Taking precautions against snakebites can be the best way to reduce the resultant risk, a researcher from Oxford University has said.
Snakes bite nearly 5.5 million people every year and this leads to about 400,000 amputations and anything between 20,000 to 125,000 deaths.
AdvertisementEven so, the global heath community has chosen to overlook the suffering caused by snakebites.
Now, a seminar by Professor David A Warrell from the University of Oxford and linked Viewpoint have appeared in this week's Lancet.
They talk about how spreading education about snakebite can reduce its risk.
"For a long time, the specialty has had an inadequate evidence base, uncritical attitudes to results that scarcely deserved consideration as data, rigid adherence to outworn traditional ideas, poor understanding of pathophysiological mechanisms, and inadequate discussion and collaboration with laboratory scientists," says Prof Warrell, who is a co-author on the Viewpoint.
Snakes' poison can harm the human nervous, cardiovascular and haemostatic systems, and lead to tissue death.
In 2009, the WHO recognised snakebite as a neglected tropical disease.
The yet unpublished Million Deaths Study, conducted during 2001-03, will show that a large number of people die in India due to snakebites, Even those who survive may require skin grafts or amputation.
Professor Warrell points out: "Community education to reduce the risk of bites is a better approach than is the eradication of venomous snakes. It should be based on knowledge of the circumstances in which most bites occur, the preferred habitats of dangerous species, and their peak periods of activity-ie, time of day, season, and climate. For example, people are bitten by kraits (genus Bungarus) in south Asia almost exclusively at night while lying asleep on the ground in their homes. Such distinctive epidemiology predicates a means of prevention. In a high-risk area of eastern Terai, Nepal, sleeping under a mosquito net afforded protection."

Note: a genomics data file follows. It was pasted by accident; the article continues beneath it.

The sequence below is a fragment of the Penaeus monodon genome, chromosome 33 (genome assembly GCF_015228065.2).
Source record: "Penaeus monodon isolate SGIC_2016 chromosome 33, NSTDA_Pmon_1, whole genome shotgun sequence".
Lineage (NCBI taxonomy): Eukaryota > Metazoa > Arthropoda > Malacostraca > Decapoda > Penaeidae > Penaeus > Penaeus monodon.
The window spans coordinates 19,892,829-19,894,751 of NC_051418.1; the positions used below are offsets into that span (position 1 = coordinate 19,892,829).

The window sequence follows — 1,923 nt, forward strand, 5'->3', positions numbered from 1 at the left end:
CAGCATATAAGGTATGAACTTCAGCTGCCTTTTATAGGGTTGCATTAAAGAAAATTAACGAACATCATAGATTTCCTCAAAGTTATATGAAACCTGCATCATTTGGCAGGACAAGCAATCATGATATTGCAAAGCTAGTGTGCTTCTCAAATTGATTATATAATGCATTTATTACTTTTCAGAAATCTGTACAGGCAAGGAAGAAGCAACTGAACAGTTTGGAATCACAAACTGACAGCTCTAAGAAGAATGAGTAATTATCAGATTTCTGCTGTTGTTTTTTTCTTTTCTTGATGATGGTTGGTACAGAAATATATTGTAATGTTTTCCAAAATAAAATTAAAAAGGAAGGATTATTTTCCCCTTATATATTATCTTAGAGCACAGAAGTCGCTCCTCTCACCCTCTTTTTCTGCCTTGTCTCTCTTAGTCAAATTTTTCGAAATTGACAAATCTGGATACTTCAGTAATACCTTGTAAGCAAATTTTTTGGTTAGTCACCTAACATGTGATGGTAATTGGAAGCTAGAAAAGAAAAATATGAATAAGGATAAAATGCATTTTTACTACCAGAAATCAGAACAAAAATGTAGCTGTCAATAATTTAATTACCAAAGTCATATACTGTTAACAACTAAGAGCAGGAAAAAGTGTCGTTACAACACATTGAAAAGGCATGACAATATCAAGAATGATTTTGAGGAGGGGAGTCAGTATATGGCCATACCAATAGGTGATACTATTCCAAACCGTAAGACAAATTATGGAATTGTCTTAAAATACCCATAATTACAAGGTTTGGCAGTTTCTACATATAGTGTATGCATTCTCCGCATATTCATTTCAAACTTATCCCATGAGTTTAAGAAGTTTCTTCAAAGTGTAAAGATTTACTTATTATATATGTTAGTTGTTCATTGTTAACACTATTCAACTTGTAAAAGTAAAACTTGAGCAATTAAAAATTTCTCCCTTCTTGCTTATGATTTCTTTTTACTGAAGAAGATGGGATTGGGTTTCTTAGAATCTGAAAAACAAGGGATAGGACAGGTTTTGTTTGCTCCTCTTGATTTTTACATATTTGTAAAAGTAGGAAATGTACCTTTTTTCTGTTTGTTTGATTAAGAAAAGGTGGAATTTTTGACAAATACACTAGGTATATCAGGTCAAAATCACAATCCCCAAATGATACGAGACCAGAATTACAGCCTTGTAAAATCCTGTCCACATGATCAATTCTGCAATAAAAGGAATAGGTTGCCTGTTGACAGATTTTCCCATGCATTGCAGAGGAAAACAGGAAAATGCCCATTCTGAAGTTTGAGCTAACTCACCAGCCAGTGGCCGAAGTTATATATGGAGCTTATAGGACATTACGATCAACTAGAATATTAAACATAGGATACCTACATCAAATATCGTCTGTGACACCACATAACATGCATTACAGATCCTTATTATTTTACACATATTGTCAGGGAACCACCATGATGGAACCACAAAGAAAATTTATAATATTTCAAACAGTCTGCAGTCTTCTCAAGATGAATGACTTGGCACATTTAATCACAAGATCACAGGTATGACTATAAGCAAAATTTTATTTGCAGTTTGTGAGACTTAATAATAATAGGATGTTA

When a snake bites a person, immediate professional medical care is needed. Antivenom is the only antidote to snake venom but can sometimes cause complications like a potentially fatal anaphylactic shock.
Professor Warrell says: "Improvement of the treatment of snake bite requires solutions to many economic, logistical, marketing, distribution, and storage difficulties associated with production and supply of antivenom, and provision of improved training for medical personnel so that the best possible use of antivenom and other treatments is achieved.
"The development of safe, effective, and affordable antivenoms is a priority addressed by WHO...A fundamental difficulty associated with antivenom use, and recognised since the early 20th century, is the absolute requirement for specificity. Therefore, appropriate venoms need to be used in the production of antivenoms, which means that the market for a particular antivenom is restricted to a geographical area for which its specificity is relevant, usually in impoverished developing countries. Attempts to overcome this difficulty by discovery of universal venom antigens or immunogens have so far been unsuccessful."
He adds: "Snake bite is a neglected disease that afflicts the most impoverished inhabitants of rural areas in tropical developing countries. It is an unusually challenging medical problem that deserves further investigation after the prolonged neglect by medical science."
The authors of the Viewpoint write: "As long as product safety and efficacy remain untested and unproven, cost effectiveness and market sizes are unquantified, and regulatory frameworks remain fragile, the demand for antivenom in countries around the world will continue to be insufficient and organisations such as the Global Alliance for Vaccination and Immunization will be reluctant to become actively involved in the issue."
They add: "Snake bite is a neglected condition that, rather than competing for resources, can benefit from integration with programmes funded to address HIV/AIDS, tuberculosis, and malaria, and contribute to the achievement of Millennium Development Goals."
The researchers conclude: "With powerful, passionate advocacy, and at the same time, greatly improved information about the burden of human suffering attributable to snake bite, and compliance with the requirements of organisations with the capacity to mobilise resources, we can give snake bite global public health recognition so that it is no longer an obscure, denied, and neglected condition. In so doing, we can protect, save, and repair millions of lives, relieve an enormous personal and collective economic burden, and provide sustainable contributions to improving health in some of the world's poorest regions.
"To quote Bill Gates: 'humanity's greatest advances are not in its discoveries-but in how those discoveries are applied to reduce inequity'."